When The Bachelorette 2013 premiered on May 27 to the worst ratings in franchise history, executives blamed the holiday, The Voice, and probably some sort of tide change. Basically, anything but lead siren Desiree Hartsock. So, when The Voice’s Season Finale aired on June 17, we expected a big bump in the ratings for Season 9 Episode 5. It didn’t come.
“Bachelorette ratings up 20 percent! Thank you, #Bachelornation !!!!!!!” show creator Mike Fleiss tweeted on June 25, the day after the Munich episode aired. But what does that mean, exactly?
Well, the Season 9 premiere had ratings of 1.9 in the adult demo of 14-49, which is terrible — in fact, it is the lowest series premiere in recent history. Compared to previous seasons, the episode pulled in 5.8 million viewers, compared to the 10.9 million who were watching The Voice’s episode. How does this line up against the three previous Bachelorette premieres? Emily Maynard got 8.05 million viewers, Ashley Hebert saw 9.02 million, and Ali Fedotowsky’s had 9.08 million.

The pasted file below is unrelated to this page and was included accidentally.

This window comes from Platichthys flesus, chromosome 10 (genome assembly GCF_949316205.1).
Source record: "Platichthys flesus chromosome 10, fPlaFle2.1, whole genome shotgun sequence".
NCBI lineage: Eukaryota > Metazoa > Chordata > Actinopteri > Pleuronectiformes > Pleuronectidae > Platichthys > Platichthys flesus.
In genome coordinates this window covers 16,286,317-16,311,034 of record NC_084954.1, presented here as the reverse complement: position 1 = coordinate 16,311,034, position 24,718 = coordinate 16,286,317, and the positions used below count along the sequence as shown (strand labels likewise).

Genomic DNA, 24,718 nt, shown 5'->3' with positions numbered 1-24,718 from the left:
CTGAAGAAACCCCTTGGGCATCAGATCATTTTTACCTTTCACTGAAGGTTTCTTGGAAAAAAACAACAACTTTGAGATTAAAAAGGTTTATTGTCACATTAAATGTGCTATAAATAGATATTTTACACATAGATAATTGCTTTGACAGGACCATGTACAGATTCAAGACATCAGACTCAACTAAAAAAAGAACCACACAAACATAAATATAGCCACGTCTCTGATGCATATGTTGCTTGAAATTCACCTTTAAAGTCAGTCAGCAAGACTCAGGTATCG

In the week that The Voice ended, that show had a 3.7 rating score with 12.68 million viewers in the key demographic. So, you’d think that with the show ending, The Bachelorette would have gone from its 1.7/5.47 million viewer week to a much higher score, right? Not so.
At this same point in the season, Emily’s show had a 2.3 rating with 7.43 million viewers, Ashley’s was at 2.3/7.76, and Ali’s was pulling in a 2.7 with 8.25 million people watching it. The June 24 episode of Season 9 got a bump to only a 2.0 rating with 6.56 million viewers, which is clearly still lacking.
Is it better? Obviously, yes. Is it what the show needs to continue on the air? Possibly not. While there hasn’t been a lot of talk about the show ending, thankfully, it is worrisome that the loss of a major competitor in its time slot didn’t lead to The Bachelorette receiving the jump executives were hoping for.
So, what’s really to blame for the low ratings? Is Desiree too nice? Are viewers bored? Is that pesky tide change coming into play? We’re not sure, but we are concerned.